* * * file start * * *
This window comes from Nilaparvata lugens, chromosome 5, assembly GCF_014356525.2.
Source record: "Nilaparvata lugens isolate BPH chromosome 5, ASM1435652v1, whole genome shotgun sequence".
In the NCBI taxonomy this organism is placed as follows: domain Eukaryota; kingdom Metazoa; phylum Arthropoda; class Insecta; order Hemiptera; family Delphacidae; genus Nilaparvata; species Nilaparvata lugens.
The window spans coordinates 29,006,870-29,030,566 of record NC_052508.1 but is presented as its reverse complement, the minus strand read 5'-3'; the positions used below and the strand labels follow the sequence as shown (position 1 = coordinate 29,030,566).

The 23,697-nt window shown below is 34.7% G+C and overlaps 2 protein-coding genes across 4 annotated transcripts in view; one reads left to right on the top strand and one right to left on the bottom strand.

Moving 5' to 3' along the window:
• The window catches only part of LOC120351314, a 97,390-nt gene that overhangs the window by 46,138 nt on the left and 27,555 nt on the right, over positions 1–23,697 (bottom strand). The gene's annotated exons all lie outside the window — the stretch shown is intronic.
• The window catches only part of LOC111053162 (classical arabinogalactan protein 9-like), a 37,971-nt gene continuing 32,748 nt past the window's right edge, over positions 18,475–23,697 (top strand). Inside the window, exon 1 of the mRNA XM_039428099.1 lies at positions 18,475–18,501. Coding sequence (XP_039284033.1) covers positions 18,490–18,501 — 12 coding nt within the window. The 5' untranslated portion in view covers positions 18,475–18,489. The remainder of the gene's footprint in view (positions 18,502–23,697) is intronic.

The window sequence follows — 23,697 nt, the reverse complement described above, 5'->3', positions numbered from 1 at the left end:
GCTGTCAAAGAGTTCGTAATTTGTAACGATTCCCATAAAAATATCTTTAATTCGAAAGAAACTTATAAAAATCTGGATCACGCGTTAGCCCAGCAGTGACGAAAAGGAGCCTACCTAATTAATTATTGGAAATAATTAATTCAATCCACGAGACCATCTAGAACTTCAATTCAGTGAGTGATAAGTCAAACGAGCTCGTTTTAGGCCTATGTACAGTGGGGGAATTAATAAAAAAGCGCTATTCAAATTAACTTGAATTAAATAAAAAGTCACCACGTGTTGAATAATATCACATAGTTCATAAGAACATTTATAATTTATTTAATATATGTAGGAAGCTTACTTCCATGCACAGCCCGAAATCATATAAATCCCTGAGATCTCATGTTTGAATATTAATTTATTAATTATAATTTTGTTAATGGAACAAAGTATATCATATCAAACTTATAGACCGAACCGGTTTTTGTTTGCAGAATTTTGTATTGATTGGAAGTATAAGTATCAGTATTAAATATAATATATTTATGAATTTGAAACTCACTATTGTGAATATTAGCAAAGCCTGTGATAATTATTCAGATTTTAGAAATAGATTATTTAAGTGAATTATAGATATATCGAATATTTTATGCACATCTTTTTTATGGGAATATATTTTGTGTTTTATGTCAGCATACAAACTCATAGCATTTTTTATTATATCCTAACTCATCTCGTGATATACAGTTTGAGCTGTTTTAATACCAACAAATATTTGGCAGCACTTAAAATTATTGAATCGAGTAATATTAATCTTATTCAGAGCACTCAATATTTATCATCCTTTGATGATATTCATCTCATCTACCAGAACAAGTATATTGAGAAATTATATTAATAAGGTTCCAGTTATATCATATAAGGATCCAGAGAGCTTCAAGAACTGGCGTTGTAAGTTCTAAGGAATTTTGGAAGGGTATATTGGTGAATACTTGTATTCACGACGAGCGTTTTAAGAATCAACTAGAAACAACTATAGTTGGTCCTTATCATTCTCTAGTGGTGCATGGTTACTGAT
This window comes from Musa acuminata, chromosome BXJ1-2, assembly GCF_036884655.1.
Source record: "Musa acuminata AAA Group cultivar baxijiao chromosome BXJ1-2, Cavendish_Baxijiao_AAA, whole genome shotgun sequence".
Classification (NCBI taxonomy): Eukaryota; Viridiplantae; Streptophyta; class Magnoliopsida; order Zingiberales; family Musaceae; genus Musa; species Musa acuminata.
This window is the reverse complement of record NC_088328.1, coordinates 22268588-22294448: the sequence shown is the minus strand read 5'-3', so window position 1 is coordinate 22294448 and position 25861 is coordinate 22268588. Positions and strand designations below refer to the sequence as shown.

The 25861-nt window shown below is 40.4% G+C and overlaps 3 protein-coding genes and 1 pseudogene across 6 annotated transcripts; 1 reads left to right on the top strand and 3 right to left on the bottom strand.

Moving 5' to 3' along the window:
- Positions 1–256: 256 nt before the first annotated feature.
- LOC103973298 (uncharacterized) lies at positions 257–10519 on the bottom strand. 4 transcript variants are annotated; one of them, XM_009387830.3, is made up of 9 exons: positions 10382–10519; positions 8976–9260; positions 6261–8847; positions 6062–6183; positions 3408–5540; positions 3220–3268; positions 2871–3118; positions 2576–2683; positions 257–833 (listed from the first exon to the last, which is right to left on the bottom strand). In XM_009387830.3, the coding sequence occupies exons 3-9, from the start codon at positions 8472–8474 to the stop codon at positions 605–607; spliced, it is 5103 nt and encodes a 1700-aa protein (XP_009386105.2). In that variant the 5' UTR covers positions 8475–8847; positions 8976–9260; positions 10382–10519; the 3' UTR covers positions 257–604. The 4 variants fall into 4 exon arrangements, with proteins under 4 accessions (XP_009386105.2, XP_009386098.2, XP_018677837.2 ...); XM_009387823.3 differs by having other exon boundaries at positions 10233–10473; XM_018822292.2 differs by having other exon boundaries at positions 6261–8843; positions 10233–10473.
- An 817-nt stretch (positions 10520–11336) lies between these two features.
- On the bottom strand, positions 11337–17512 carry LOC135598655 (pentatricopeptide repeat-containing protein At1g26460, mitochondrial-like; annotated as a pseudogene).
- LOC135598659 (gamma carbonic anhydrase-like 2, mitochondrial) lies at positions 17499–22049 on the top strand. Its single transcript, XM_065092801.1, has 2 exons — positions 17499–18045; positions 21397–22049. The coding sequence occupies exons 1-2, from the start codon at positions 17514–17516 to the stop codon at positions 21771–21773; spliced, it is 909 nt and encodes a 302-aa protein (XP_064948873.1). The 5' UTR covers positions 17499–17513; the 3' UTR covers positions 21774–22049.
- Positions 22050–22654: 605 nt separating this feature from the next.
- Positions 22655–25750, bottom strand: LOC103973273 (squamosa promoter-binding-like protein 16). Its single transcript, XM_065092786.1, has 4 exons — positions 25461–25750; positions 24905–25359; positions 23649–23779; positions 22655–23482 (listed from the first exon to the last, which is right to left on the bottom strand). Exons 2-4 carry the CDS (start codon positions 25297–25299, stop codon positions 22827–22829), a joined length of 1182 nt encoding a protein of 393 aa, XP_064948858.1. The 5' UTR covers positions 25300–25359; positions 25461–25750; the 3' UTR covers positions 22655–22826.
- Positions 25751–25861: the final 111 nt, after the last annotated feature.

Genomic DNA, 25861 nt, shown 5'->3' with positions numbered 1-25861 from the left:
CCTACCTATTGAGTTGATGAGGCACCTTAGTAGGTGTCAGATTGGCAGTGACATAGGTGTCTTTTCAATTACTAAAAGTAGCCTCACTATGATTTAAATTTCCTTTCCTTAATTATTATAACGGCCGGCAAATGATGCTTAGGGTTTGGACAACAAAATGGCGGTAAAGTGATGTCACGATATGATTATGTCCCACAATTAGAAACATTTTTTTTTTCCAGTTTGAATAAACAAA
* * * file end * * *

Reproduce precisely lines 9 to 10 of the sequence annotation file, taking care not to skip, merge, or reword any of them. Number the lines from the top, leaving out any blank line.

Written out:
The window sequence follows — 23,697 nt, the reverse complement described above, 5'->3', positions numbered from 1 at the left end:
GCTGTCAAAGAGTTCGTAATTTGTAACGATTCCCATAAAAATATCTTTAATTCGAAAGAAACTTATAAAAATCTGGATCACGCGTTAGCCCAGCAGTGACGAAAAGGAGCCTACCTAATTAATTATTGGAAATAATTAATTCAATCCACGAGACCATCTAGAACTTCAATTCAGTGAGTGATAAGTCAAACGAGCTCGTTTTAGGCCTATGTACAGTGGGGGAATTAATAAAAAAGCGCTATTCAAATTAACTTGAATTAAATAAAAAGTCACCACGTGTTGAATAATATCACATAGTTCATAAGAACATTTATAATTTATTTAATATATGTAGGAAGCTTACTTCCATGCACAGCCCGAAATCATATAAATCCCTGAGATCTCATGTTTGAATATTAATTTATTAATTATAATTTTGTTAATGGAACAAAGTATATCATATCAAACTTATAGACCGAACCGGTTTTTGTTTGCAGAATTTTGTATTGATTGGAAGTATAAGTATCAGTATTAAATATAATATATTTATGAATTTGAAACTCACTATTGTGAATATTAGCAAAGCCTGTGATAATTATTCAGATTTTAGAAATAGATTATTTAAGTGAATTATAGATATATCGAATATTTTATGCACATCTTTTTTATGGGAATATATTTTGTGTTTTATGTCAGCATACAAACTCATAGCATTTTTTATTATATCCTAACTCATCTCGTGATATACAGTTTGAGCTGTTTTAATACCAACAAATATTTGGCAGCACTTAAAATTATTGAATCGAGTAATATTAATCTTATTCAGAGCACTCAATATTTATCATCCTTTGATGATATTCATCTCATCTACCAGAACAAGTATATTGAGAAATTATATTAATAAGGTTCCAGTTATATCATATAAGGATCCAGAGAGCTTCAAGAACTGGCGTTGTAAGTTCTAAGGAATTTTGGAAGGGTATATTGGTGAATACTTGTATTCACGACGAGCGTTTTAAGAATCAACTAGAAACAACTATAGTTGGTCCTTATCATTCTCTAGTGGTGCATGGTTACTGAT